Pilates for Back Care

Over the past few decades, back pain has become one of the most common medical problems, affecting 8 out of 10 people at some point during their lives.

Pilates for Back Care

It is almost impossible to say exactly why some people get back pain and some don’t and why some suffer more than others with pain; though it has become universally understood that there are many common factors that contribute to pain, injury or bad posture.

 

Sedentary lifestyles, sitting for long periods or having a job or sport that limits or over uses certain muscle groups or movements patterns, can all lead to tight or weak muscles (often both), repetitive strains, imbalanced muscles and of course pain and injury.

 

Stress is most certainly another factor. We know that psychological, work/family stress and even social factors play an important role in how we feel and how much strain and tension our body is put through on a daily basis.

 

Staying Active

Though there are many other forms of complementary treatments available for back care, regular exercise is now a medically recognized form of treatment, with the Pilates method leading the way. Many Physiotherapists use Pilates techniques and exercises in their treatment for back care.

 

Exercise is also a great way of increasing energy and relieving stress, helping to improve not just your physical health, but also your mental health.

 

Why Pilates helps

Pilates is about strengthening your body via the support of your core and control of your movements.

 

Through years of extensive research, there has been much evidence to suggest the ‘tried and tested’ method of Pilates vastly helps to prevent and/or improve symptoms of back pain through precise engagement, strength and flexibility exercises.

 

Pilates has been adapted and in many respects modified over the past few decades, to make it safer and more accessible for people of all ages and physical backgrounds.

 

The benefits of Pilates – Keeping it strong and mobile

The Pilates principles of alignment, core stability and controlled movement,

are all aimed at strengthening the back, mobilising the spine and improving the posture.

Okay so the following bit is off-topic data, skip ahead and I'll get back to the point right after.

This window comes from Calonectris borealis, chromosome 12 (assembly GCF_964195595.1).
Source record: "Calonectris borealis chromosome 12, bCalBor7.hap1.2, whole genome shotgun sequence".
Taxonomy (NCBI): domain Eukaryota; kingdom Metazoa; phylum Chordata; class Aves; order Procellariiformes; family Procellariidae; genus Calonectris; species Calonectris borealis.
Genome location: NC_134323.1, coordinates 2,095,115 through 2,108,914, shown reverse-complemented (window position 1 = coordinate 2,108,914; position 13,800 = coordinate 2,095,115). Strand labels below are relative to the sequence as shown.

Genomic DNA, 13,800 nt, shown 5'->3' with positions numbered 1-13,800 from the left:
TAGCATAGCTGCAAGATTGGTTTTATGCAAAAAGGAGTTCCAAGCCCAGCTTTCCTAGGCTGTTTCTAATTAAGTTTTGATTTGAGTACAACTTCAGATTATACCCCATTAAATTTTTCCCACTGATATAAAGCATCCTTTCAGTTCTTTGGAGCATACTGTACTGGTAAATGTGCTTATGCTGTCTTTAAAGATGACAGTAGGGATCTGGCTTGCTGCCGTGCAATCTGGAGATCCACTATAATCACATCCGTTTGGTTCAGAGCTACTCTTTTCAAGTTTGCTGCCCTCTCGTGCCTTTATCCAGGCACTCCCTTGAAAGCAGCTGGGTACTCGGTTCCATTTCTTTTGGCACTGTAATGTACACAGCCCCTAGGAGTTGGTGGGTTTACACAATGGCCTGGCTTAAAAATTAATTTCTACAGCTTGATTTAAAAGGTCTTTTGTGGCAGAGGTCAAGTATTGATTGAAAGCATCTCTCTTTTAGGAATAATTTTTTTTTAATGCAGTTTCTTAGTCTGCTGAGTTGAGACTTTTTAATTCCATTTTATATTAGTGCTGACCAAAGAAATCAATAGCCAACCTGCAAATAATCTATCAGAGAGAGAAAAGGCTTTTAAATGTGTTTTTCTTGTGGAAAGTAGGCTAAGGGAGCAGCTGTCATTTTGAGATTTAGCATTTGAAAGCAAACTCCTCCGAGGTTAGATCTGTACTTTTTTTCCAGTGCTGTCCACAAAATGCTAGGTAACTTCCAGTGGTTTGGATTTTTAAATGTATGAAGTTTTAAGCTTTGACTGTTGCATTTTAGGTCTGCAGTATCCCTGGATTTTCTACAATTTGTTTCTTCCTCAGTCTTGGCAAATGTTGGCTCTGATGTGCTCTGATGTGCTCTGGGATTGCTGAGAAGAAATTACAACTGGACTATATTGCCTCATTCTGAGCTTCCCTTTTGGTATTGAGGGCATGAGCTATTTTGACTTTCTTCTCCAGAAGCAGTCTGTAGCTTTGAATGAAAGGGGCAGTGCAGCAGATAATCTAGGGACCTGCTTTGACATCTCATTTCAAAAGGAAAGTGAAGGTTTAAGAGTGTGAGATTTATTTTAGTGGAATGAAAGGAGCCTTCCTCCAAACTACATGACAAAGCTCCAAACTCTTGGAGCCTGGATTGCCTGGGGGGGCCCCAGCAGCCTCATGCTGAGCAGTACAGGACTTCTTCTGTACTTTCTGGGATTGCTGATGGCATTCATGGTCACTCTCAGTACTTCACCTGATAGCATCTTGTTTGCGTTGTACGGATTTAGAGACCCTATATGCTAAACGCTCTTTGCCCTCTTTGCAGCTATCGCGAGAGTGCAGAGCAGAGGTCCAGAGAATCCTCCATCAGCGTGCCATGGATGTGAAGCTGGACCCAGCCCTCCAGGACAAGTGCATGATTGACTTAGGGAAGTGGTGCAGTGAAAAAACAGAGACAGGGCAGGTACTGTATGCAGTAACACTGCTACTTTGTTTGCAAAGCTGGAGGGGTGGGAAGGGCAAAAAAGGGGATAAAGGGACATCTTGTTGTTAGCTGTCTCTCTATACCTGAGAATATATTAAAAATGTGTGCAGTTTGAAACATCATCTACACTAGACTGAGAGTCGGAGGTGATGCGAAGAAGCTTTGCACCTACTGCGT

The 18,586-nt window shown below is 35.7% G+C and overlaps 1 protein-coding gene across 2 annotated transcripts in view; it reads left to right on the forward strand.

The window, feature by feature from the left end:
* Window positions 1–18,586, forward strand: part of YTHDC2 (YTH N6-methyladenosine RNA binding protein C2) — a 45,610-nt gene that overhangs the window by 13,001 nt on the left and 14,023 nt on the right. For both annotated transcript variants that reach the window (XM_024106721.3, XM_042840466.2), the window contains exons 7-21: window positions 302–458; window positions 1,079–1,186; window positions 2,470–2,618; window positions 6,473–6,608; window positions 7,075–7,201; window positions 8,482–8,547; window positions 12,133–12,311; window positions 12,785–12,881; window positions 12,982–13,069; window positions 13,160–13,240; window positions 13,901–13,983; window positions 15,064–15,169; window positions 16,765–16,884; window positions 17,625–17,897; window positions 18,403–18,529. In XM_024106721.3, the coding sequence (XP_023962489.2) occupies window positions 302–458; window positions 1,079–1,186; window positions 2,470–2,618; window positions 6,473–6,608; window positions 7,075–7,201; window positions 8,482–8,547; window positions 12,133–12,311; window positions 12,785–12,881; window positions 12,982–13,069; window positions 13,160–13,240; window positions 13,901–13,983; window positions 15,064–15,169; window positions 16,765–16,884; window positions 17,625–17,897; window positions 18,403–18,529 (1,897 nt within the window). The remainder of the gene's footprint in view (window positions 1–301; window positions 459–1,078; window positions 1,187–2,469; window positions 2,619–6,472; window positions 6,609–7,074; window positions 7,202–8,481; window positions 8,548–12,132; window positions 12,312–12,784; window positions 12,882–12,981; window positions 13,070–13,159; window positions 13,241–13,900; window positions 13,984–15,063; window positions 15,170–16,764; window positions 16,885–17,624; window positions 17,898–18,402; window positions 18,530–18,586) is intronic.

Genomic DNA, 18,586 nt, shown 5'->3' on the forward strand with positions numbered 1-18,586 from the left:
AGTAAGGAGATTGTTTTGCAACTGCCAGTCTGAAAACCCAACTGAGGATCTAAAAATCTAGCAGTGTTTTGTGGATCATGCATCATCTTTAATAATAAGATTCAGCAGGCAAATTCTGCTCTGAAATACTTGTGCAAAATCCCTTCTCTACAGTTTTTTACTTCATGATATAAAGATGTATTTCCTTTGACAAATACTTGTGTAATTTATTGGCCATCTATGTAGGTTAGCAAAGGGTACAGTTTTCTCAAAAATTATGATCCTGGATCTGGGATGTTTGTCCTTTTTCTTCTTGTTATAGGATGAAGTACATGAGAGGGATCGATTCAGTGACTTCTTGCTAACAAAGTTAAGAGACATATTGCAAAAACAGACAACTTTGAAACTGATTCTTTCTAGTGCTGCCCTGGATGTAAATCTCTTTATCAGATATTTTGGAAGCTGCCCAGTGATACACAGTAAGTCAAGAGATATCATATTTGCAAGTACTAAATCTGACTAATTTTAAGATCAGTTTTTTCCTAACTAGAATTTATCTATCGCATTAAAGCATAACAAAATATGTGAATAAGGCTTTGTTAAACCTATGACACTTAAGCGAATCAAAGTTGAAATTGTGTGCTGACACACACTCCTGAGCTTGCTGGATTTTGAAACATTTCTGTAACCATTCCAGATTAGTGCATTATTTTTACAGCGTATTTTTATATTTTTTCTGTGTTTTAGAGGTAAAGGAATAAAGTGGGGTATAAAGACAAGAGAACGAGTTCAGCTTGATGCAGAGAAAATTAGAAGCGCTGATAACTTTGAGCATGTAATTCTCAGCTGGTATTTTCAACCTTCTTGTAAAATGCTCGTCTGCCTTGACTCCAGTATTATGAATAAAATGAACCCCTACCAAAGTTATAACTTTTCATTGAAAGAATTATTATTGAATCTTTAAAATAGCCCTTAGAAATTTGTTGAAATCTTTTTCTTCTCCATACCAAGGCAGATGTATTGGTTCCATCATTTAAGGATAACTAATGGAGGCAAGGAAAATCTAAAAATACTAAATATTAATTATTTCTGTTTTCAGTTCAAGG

One of the basic fundamentals in Pilates is learning to understand, find and maintain the neutral position of the hips and lower spine while performing exercises (see our blog on Understanding the lower back and hip alignment). This concept alone can offer huge rewards in the way of core stability and support of your back muscles.

 

Flexibility of the spine is another important point. Stiffness leads to bad movement and weak muscles. The majority of Pilates exercises focus on mobilising the spine, hips and shoulders, which all impact your posture. Improving mobility and flexibility helps to relieve pressure and tension on the lower back.

 

A lifestyle choice

Keeping your back strong, mobile and healthy is a lifestyle choice.

It doesn’t have to be hard work or take too long either. If you aren’t able to attend regular Pilates classes, you can still make a positive impact by learning and introducing a few simple Pilates techniques and exercises into your daily routine, it really can make all the difference.

 

Remember – It isn’t so much Practice makes Perfect, more a case of Practice makes Permanent.

 

Please note… 

Certified Pilates teachers have extensive knowledge of the body and how to assess it through posture, movement or muscles activation.

Many teachers have had years of experience, worked with or researched a range of different injures and conditions, and can give support and advise or offer a range of muscle engagement or movement based solutions to help support back care.

Regardless of this, it is important to know, Pilates teachers are not medically trained. If you do suffer with any chronic or long-term pain or injury, it is important to seek medical advise from a physio, osteopath or such like, before you begin or continue with the Pilates method.

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